Introduction Top


Diabetes mellitus is a chronic metabolic hereditary disorder, which is characterized by variations in the metabolism of carbohydrates, protein, and fats that result in rise in blood sugar level [1]. All over the world, 382 million of population are suffering from diabetes and it will affect almost 592 million in 2035 [2]. Malaysia is also being counted among those countries having a large number of people suffering from diabetes. The Malaysian diabetic populations have become almost double in a duration of two spans from 1985 to 2006 [3]. To manage diabetes mellitus without any adverse effect still remains a challenge to all medical healthcare specialists. In recent times, treating diabetes mellitus with drugs available in the market has shown an extensive progress, but still remains problematic to manage the postprandial hyperglycemia as compared with fasting hyperglycemia. It has been confirmed by many researchers that various diabetic complications along with coronary heart diseases are connected with postprandial hyperglycemia [4]. Until the present time, the search for novel drugs for the treatment of diabetes mellitus still continues; because of the presence of several limitations of allopathic drugs [5], there are decreases in the response of individuals to drugs over a long period of use [6]. The plant-based medicines may give a valuable source of novel drug for the ailment of hyperglycemia and provide a new way for the advancement of pharmaceutical entities to the present remedies. The ethnobotanical reports indicate that about 800 of natural products on this planet may have antihyperglycemic prospects [7], but with inadequately understandable mechanisms. Recently, many scientists in the field of diabetic research are investigating various plants to derive novel drugs from traditionally used plants and may provide a new possibility in the modern healthcare system.

The plant Pericampylus glaucus belongs to the family of Menispermaceae and is commonly distributed throughout Malaysia [1]. The plants’ leaf extract was scientifically investigated for antidiabetic activity in streptozotocin (STZ)-induced high-fat diet diabetic rats [1]. Previously, the plant was investigated against excessive free radicals, cancer, AIDS, hepatitis B virus, and hepatitis C virus [8],[9]. Therefore, the present study is an attempt to determine the possible mechanism of the ethanolic extract of P. glaucus on reducing blood glucose level using the in-vivo method and identification of the active compound.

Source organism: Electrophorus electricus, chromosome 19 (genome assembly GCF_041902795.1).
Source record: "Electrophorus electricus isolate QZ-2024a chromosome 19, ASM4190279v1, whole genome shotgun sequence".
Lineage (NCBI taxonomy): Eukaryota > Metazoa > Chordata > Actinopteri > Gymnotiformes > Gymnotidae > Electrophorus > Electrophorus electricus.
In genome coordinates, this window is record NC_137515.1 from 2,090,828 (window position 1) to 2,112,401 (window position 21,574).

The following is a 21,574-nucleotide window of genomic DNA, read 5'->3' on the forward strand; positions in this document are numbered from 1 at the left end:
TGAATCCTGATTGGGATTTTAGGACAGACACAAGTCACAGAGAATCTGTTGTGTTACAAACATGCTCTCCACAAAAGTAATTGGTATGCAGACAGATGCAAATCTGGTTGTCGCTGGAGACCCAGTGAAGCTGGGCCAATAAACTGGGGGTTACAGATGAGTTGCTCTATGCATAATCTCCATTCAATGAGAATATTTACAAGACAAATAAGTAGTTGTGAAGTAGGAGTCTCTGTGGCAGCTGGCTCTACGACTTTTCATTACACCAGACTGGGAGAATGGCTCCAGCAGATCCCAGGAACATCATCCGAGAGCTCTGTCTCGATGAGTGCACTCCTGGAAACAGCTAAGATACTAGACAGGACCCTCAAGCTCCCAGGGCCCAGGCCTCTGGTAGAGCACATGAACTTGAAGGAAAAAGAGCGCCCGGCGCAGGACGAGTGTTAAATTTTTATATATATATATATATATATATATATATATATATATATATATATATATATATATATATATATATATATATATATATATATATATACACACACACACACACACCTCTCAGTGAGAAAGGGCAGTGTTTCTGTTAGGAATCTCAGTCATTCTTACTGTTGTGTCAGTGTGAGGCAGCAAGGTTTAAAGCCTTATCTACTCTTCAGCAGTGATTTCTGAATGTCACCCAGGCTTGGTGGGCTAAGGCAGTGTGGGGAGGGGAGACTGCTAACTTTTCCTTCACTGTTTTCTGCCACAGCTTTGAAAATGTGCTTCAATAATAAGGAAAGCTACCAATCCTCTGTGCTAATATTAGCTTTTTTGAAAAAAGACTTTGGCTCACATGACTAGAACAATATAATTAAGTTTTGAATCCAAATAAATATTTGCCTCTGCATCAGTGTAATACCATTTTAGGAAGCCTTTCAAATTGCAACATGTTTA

Materials and methods Top


Drugs, chemicals, and apparatus

Acarbose, glibenclamide, sodium pental, and silica gel mesh size (230–400) were purchased from Santa Cruz (Santa Cruz Biotechnology, Inc., 10410 Finnell Street Dallas, Texas 75220 USA) and Sigma-Aldrich (3050 Spruce St. Louis, MO 63103, Missouri, United States) Bio Syn Tech Malaysia Group. The chemicals used were from Astral Laboratory Chemicals (Taren Point, New South Wales, Australia). The column used for column chromatography was supplied from local supplier of Malaysia.

Instruments

The instrument used for the present study was gas chromatography mass spectrometry (GCMS) (GC model 2014 and GCMS-TQ8050, S/N E11484913004, P/N 221-70020-34, GC-2014 AFC 230V; Shimadzu), UV (model 1800, S/N A11454908357, P/N 206-25400-38; Shimadzu; Shimadzu Scientific Instruments, 7102 Riverwood Drive, Columbia, Maryland, USA), and 1H nuclear magnetic resonance (NMR) (JNM-ECZS series, FT-NMR; JEO USA Inc., Peabody, Massachusetts, USA).

Test animals

Adult Sprague–Dawley rats with an average weight of 90–110 g were used. The experimental protocol used was approved by the Lincoln University College, Malaysia, Animal Ethics Committee with reference LUC-AEC number PHARM/2013/MSM/02-November/11/November 2014–October 2016. All animals were made to fast overnight before experiment and were given free excess to water.

Collection of the plant material